Maryland HBCUs Offered $100M to Create ‘Unique’ Programs to Compete with PWIs

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Maryland Gov. Larry Hogan says he’s open to paying as much as $100 million to settle a decade-long legal case brought by a coalition of historically Black colleges in the state.

Hogan’s administration announced Wednesday that the governor is considering using the funds to supplement the state’s support for HBCUs over a span of 10 years, the Baltimore Sun reported.

“It represents a serious, multi-year commitment which we believe goes well beyond what the law requires,” legal counsel Robert Scholz wrote in a letter to legislative Black caucus chair Del. Cheryl D. Glenn this week.

In 2006, a coalition of four HBCUs — Bowie State, Coppin State, Morgan State and the University of Maryland Eastern Shore — filed suit against the state accusing it of running a segregated university system. Critics argued that well-funded academic programs at predominately white institutions underscored similar programs at HBCUs, denying the latter a fair shot at attracting a diverse student body.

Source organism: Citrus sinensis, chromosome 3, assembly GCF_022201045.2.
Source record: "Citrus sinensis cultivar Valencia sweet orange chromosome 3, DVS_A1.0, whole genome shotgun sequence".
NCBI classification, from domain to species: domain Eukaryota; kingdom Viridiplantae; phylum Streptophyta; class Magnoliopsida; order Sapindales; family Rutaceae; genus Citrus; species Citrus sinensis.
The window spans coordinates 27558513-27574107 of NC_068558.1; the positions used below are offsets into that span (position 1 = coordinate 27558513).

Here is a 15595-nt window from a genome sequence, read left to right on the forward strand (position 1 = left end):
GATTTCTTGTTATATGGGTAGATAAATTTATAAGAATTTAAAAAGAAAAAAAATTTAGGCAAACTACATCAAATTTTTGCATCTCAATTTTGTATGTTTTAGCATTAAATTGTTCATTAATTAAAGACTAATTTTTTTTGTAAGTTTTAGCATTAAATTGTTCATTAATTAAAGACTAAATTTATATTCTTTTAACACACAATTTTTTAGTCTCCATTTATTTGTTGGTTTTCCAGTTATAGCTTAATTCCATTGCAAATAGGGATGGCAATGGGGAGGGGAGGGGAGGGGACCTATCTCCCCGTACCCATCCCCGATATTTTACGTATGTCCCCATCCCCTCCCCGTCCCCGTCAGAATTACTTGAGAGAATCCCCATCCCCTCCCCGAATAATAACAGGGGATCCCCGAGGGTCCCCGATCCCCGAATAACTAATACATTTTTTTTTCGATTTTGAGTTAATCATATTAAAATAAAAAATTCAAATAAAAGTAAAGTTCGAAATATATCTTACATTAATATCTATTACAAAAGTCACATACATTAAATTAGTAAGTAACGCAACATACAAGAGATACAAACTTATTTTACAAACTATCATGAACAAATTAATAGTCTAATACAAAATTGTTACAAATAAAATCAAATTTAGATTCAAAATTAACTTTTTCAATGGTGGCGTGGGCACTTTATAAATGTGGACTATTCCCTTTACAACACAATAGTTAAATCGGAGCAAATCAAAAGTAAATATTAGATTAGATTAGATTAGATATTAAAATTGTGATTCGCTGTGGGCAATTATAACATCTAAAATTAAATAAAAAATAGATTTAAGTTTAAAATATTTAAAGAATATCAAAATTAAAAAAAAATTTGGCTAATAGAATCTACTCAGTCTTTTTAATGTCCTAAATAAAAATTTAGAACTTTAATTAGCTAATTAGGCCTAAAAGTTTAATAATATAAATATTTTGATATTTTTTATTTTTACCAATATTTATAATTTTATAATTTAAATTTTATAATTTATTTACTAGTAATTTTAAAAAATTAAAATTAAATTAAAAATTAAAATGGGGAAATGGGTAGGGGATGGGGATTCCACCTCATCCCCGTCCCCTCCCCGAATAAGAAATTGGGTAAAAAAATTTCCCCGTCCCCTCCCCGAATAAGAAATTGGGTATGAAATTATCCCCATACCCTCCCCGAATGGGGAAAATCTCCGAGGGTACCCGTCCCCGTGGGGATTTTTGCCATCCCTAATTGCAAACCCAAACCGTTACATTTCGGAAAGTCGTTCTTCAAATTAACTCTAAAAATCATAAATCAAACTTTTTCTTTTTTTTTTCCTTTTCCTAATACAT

Attorneys for the four HBCUs argued the state should foot the bill in helping the schools develop new and advanced academic programs, according to the newspaper. The state tried to go another route, however, offering $50 million to support marketing and scholarships aimed at boosting diversity at historically Black schools.

Judge Catherine C. Blake, who in 2013 ruled the state’s actions perpetuated segregation, didn’t like either group’s proposals. So, she appointed a “special master” to help the groups devise a plan focused on creating unique, high demand programs at the historic institutions.

The state just took a major step in making that a reality.

“It’s a very legitimate offer,” Glenn said, calling it a “tremendous victory” for the state’s HBCUs. “It gets us to the table. I hesitate to say with any finality whether this is the end of it or not. The devil is in the details and this settlement really needs to be spelled out in detail.”

In his letter to Glenn, Scholz noted that the governor’s offer would come in addition to  money already allotted to HBCUs by the state. It’s also more than double what Maryland proposed in the remedial trial, he said.

“Ultimately, I am writing to let you know that Governor Hogan wants to bring this litigation to an end in a manner satisfactory to all parties,” Scholz said.

While the $100 million proposal is a step in the right direction, HBCU advocates say it doesn’t necessarily signal then end of the process.

“What the state seems to have done is just pick a number — $100 million — and then say, from this, we can come up with the programs,” Michael Jones, a lawyer for the HBCUs, told the Baltimore Sun. “It could be a useful first step, but if they see this as the end of the process, the appeals will continue.”

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